These adoption experts have been trying to stop attorneys like Paul Petersen for decades

Maricopa County Attorney Paul Petersen leaves the Matheson courthouse in Salt Lake City with his attorney Scott Williams and another unidentified man on Nov. 15, 2019.
/Scott Winterton/Deseret News 

By Jessica Boehm | Arizona Republic 

Social worker Mary Jarman called a young adoption agent named Paul Petersen in the early 2000s to discuss adoption issues in the Republic of the Marshall Islands. 

Both Jarman and Petersen had been missionaries there for the Church of Jesus Christ of Latter-day Saints at different times in the 1990s.

When they returned to the U.S., they separately started working with agencies that arranged adoptions between Marshall Islands birth mothers and adoptive families in the United States.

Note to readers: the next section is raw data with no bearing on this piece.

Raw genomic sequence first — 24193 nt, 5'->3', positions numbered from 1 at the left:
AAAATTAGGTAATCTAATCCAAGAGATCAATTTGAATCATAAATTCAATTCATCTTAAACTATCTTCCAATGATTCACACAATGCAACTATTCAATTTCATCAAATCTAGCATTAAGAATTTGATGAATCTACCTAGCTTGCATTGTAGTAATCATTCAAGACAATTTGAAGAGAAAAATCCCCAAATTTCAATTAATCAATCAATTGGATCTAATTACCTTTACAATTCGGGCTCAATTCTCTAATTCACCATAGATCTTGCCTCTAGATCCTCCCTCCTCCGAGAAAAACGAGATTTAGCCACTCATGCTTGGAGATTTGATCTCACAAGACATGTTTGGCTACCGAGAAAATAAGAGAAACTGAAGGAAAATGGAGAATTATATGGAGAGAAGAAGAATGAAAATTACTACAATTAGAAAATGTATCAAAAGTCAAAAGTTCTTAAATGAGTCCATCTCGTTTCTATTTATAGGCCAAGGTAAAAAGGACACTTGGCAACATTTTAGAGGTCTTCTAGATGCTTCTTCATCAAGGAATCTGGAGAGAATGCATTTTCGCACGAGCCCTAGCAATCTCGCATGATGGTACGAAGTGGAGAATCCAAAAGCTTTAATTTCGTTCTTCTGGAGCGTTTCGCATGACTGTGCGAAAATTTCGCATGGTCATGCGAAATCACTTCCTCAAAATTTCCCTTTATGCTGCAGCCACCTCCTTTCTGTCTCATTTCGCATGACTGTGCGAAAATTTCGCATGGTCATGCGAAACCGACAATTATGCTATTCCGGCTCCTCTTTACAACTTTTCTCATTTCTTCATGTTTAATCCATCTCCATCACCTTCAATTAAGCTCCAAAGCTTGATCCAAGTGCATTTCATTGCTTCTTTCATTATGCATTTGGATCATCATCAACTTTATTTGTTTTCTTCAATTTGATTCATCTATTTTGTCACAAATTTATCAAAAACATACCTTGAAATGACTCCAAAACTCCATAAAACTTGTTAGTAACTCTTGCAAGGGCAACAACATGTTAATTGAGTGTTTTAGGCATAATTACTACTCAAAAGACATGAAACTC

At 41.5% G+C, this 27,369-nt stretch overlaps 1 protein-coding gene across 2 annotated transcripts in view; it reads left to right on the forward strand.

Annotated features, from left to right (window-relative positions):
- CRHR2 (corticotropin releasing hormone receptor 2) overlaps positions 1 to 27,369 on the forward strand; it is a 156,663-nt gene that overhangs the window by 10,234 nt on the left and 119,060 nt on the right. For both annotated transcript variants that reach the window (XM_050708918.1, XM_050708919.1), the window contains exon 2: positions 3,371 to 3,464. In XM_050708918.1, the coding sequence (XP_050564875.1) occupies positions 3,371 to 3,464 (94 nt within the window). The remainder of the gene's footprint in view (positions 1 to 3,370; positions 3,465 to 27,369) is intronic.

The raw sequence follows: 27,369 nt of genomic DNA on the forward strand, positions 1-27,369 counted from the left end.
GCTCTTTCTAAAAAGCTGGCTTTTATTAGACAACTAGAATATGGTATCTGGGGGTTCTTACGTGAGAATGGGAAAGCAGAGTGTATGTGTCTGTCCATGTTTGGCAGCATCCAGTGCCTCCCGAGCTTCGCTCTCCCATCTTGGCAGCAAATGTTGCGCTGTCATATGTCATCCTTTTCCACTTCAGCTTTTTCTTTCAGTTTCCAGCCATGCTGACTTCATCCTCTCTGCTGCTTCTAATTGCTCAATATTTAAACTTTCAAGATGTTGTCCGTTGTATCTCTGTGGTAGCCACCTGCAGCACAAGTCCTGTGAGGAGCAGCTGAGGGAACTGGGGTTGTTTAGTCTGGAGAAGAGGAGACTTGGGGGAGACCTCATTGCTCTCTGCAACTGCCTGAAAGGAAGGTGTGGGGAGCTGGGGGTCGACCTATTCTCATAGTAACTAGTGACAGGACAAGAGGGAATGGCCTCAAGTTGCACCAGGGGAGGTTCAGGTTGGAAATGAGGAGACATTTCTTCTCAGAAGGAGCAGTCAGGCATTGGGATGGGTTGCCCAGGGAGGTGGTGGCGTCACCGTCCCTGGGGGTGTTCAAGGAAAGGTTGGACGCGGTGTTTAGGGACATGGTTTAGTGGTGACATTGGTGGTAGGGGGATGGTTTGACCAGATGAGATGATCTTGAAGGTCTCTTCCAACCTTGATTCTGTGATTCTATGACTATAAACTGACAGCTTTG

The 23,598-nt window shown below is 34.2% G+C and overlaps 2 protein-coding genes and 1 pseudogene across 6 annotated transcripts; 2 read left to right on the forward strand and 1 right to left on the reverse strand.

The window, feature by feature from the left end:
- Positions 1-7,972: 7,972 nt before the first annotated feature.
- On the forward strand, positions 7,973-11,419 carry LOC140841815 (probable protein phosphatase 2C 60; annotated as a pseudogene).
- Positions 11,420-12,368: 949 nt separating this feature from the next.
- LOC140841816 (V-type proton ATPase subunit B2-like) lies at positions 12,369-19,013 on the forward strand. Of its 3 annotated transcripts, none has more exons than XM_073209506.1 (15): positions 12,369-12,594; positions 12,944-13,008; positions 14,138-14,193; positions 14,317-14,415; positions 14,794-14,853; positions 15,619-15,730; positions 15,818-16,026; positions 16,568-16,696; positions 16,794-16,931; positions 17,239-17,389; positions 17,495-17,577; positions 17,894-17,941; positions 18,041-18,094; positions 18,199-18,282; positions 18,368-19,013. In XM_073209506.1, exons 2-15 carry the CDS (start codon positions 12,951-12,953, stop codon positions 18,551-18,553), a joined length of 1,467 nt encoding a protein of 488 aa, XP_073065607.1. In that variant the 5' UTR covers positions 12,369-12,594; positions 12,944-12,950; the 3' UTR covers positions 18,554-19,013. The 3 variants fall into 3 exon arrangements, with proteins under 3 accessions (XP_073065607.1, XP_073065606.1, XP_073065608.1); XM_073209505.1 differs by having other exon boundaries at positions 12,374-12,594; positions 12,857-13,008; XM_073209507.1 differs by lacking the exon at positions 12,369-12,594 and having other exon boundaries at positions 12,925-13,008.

Jarman said she began to notice some agencies were exploiting Marshallese women who didn’t understand the finality of U.S. adoptions, believing that the children would be raised and educated in the U.S. and then returned to them when they were 18. 

At the time, there were no laws governing adoptions or child welfare in the tiny, impoverished island nation. 

She’d heard about Petersen and assumed that with his similar missionary experience in the Marshall Islands, he would share her concern and be interested in working with her to establish some legal protections for the birth mothers. 

He was not, Jarman said.

She described the conversation with Petersen and fellow adoption agent and Arizonan Matt Long as brief, uncomfortable and dismissive.


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December 2019

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